Composer John Williams has received award after award for his musical scores. He deserved them all, and more.
Writing, orchestrating and recording the scores for (nearly) all the films of cinematic giants Steven Spielberg and George Lucas, in addition to his work on many other memorable films and television shows, John Williams has made an incredibly deep impression on the world of cinema.
One might argue that Williams is as influential as any other figure in cinema today – or ever.
Usually when we think about the most influential figures in film we consider names of directors and producers. We think of the powerful people who have shaped Hollywood over the decades through backroom decisions and the corporate leverage of deep pockets.
We think of the people behind the camera directing and the people behind the closed doors of the studios pulling the strings.
We think of the big names, Robert Zemeckis, Steven Spielberg, and Orson Wells – the figures of Hollywood legend that rose to considerable stature and power.
Yet, there is another side to the cinema that has little to do with power. There is a side that includes the auteur and the artist.
Spielberg and Wells, each got their start on this side of cinema, the creative side, as did George Lucas and Woody Allen. It is in this sphere of creativity and artistry that John Williams has had his special impact.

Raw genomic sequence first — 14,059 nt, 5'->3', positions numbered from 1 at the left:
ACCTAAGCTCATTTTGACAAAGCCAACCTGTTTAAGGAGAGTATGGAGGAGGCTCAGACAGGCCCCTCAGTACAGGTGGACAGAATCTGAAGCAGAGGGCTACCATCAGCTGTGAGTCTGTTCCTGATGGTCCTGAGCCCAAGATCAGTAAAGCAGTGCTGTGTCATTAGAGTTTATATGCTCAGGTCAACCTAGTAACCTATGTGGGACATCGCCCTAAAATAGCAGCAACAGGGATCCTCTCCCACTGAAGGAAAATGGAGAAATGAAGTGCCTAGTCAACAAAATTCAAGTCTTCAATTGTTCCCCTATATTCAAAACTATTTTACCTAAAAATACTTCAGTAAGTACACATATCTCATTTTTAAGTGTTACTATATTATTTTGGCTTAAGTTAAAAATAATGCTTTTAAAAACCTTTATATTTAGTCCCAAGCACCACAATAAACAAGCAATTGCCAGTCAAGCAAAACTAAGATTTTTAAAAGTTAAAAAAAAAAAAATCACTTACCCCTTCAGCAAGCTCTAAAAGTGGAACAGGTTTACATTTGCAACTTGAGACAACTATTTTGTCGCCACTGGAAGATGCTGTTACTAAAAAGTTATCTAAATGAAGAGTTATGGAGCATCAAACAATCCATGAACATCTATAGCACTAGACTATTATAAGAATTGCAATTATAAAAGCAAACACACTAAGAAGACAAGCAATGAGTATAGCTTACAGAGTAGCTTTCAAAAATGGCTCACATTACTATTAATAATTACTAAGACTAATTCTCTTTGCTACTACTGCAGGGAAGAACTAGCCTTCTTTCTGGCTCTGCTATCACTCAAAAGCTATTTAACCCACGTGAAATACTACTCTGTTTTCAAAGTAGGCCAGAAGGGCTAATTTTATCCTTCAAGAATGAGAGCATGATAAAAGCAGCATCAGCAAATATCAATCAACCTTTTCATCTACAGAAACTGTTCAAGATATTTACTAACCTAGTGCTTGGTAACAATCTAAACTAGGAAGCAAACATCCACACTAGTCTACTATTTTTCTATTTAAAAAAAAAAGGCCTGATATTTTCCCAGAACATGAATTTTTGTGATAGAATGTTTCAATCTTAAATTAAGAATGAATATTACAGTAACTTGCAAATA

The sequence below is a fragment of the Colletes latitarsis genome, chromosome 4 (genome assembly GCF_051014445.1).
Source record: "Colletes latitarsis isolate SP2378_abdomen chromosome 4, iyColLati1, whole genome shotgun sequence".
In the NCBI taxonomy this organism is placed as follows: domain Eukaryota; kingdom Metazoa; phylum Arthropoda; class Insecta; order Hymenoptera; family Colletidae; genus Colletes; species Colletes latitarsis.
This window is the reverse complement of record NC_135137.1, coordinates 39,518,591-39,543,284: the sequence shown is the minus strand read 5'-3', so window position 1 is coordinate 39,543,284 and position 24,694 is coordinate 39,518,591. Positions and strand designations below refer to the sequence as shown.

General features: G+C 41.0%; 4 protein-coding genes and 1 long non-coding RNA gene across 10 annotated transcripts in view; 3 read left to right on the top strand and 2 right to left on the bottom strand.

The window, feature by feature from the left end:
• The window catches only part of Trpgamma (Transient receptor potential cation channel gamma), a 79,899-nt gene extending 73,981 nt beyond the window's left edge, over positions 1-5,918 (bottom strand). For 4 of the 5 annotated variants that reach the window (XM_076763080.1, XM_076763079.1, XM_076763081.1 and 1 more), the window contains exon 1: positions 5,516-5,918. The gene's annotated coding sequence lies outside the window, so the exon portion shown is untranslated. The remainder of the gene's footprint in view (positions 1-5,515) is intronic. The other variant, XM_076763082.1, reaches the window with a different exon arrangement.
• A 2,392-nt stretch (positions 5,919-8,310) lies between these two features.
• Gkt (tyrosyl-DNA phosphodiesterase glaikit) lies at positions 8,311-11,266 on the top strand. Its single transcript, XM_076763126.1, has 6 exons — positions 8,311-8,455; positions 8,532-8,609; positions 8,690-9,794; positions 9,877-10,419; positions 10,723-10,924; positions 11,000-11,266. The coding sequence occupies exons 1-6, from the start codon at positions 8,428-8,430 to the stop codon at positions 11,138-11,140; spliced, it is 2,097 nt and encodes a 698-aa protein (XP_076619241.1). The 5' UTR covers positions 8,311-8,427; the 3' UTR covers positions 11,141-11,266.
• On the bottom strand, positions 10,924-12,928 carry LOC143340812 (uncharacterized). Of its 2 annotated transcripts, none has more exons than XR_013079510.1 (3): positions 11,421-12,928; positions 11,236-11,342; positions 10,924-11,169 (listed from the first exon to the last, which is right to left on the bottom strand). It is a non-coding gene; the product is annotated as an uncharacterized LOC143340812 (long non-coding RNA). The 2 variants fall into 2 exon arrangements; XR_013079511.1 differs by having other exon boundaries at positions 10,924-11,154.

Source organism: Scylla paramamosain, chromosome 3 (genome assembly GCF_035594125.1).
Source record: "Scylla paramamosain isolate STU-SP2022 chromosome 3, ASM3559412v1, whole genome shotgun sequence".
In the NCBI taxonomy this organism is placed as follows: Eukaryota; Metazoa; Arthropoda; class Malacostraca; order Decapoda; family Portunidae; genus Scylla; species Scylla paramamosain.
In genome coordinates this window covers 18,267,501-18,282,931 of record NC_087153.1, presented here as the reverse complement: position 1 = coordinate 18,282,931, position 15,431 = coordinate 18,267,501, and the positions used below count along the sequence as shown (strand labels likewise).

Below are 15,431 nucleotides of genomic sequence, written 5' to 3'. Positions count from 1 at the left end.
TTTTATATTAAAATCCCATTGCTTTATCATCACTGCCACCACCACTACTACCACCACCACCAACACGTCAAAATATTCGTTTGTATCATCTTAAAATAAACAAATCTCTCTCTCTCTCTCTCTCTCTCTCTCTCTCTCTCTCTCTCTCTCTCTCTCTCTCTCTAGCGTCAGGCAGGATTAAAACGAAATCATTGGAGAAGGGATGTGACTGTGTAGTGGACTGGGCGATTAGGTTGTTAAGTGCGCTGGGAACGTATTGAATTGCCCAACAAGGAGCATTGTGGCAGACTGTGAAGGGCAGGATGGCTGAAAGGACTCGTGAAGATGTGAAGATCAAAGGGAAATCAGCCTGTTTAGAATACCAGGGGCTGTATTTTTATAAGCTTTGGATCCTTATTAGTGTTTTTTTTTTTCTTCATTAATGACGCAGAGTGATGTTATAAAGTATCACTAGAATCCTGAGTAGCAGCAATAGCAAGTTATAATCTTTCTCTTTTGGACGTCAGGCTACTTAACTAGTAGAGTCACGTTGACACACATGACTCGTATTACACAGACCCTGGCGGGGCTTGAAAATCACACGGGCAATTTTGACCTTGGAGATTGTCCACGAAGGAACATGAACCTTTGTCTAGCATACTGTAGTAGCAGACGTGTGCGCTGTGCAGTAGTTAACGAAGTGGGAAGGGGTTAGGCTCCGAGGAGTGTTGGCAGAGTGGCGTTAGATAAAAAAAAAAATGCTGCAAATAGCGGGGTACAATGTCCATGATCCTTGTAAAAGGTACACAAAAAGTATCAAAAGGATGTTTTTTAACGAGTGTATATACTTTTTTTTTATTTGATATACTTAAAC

John Williams helped to open the door to a style of score composition that was grand, sweeping, and which moved along with the movie. Bringing intricate and delicate composition to film scores, Williams went beyond the five bar ditty that would be interspersed and dropped in at funny moments. Williams wrote scores that were stories in themselves, with high and low points, dramatic tension, and a heroism that remains unsurpassed. All of this garnered 5 Academy Awards, 18 Grammy Awards and many more distinctions.
Reading a short list of films that Williams scored, you may be surprised at how many of your great film-music experiences have been owed to Williams over the last thirty years. The scores for Star Wars, Indiana Jones, Superman, Jaws, Shindler’s List and Jurassic Park were all written and conducted by John Williams. This is only a hint at the extensive body of work that John Williams has put together in his career. (Internet Movie Database lists Williams with an astounding 133 composition credits for film and television!)
Focusing on this brief list, even if you can’t remember the music itself specifically, you probably remember the sense of being wrapped up in the moment, in the romance of these films. That engagement with the world of the story was aided significantly by the film score on each movie.
John Williams’ compositions are clearly influenced by Dvorak who wrote very cinematic symphonic pieces for audiences before movies were around. Part of Williams’ special talent is his ability to blend the pre-existing classical themes and movements with a story-line, fusing them into a single statement.
The sway Williams has had over audiences has not been his only influence on the world of cinema. His scores have shaped the practices of many composers, most notable Danny Elfman who has risen to a prominence to rival that of John Williams today.
The example that John Williams sets is a powerful one for artists and it is this – you don’t have to be invited into the inner-circles of power to be one of the most influential figures in your medium. You still have to know people and get your work out there, but you don’t need the power of the “green light” to be heard.